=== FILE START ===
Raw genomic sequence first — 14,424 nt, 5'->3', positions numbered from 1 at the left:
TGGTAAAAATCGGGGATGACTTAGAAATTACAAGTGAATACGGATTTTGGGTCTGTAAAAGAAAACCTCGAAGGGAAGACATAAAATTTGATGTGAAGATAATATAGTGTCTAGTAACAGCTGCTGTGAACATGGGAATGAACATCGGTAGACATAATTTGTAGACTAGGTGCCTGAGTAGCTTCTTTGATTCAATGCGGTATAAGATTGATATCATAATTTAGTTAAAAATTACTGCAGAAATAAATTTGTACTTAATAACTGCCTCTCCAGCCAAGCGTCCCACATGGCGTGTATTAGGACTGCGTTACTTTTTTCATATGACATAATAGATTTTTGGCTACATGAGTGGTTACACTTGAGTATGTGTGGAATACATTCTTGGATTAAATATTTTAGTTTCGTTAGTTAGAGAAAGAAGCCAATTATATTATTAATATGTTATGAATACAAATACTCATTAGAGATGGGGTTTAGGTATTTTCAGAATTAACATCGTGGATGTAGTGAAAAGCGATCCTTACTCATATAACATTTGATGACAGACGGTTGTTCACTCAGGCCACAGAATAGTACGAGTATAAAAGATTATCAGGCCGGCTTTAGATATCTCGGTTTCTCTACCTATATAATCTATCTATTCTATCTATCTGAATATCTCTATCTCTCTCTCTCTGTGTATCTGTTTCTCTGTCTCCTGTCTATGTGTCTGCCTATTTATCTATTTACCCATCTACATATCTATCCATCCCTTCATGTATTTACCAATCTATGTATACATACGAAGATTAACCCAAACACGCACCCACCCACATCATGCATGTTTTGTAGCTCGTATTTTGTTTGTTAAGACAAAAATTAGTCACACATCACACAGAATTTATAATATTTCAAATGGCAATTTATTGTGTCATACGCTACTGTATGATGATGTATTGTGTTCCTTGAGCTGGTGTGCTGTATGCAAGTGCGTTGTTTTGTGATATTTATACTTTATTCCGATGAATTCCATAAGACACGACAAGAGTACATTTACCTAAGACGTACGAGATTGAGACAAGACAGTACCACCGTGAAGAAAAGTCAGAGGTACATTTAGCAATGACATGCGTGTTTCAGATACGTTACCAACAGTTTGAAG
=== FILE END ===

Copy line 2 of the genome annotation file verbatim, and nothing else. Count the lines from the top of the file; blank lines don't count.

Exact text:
TGGTAAAAATCGGGGATGACTTAGAAATTACAAGTGAATACGGATTTTGGGTCTGTAAAAGAAAACCTCGAAGGGAAGACATAAAATTTGATGTGAAGATAATATAGTGTCTAGTAACAGCTGCTGTGAACATGGGAATGAACATCGGTAGACATAATTTGTAGACTAGGTGCCTGAGTAGCTTCTTTGATTCAATGCGGTATAAGATTGATATCATAATTTAGTTAAAAATTACTGCAGAAATAAATTTGTACTTAATAACTGCCTCTCCAGCCAAGCGTCCCACATGGCGTGTATTAGGACTGCGTTACTTTTTTCATATGACATAATAGATTTTTGGCTACATGAGTGGTTACACTTGAGTATGTGTGGAATACATTCTTGGATTAAATATTTTAGTTTCGTTAGTTAGAGAAAGAAGCCAATTATATTATTAATATGTTATGAATACAAATACTCATTAGAGATGGGGTTTAGGTATTTTCAGAATTAACATCGTGGATGTAGTGAAAAGCGATCCTTACTCATATAACATTTGATGACAGACGGTTGTTCACTCAGGCCACAGAATAGTACGAGTATAAAAGATTATCAGGCCGGCTTTAGATATCTCGGTTTCTCTACCTATATAATCTATCTATTCTATCTATCTGAATATCTCTATCTCTCTCTCTCTGTGTATCTGTTTCTCTGTCTCCTGTCTATGTGTCTGCCTATTTATCTATTTACCCATCTACATATCTATCCATCCCTTCATGTATTTACCAATCTATGTATACATACGAAGATTAACCCAAACACGCACCCACCCACATCATGCATGTTTTGTAGCTCGTATTTTGTTTGTTAAGACAAAAATTAGTCACACATCACACAGAATTTATAATATTTCAAATGGCAATTTATTGTGTCATACGCTACTGTATGATGATGTATTGTGTTCCTTGAGCTGGTGTGCTGTATGCAAGTGCGTTGTTTTGTGATATTTATACTTTATTCCGATGAATTCCATAAGACACGACAAGAGTACATTTACCTAAGACGTACGAGATTGAGACAAGACAGTACCACCGTGAAGAAAAGTCAGAGGTACATTTAGCAATGACATGCGTGTTTCAGATACGTTACCAACAGTTTGAAG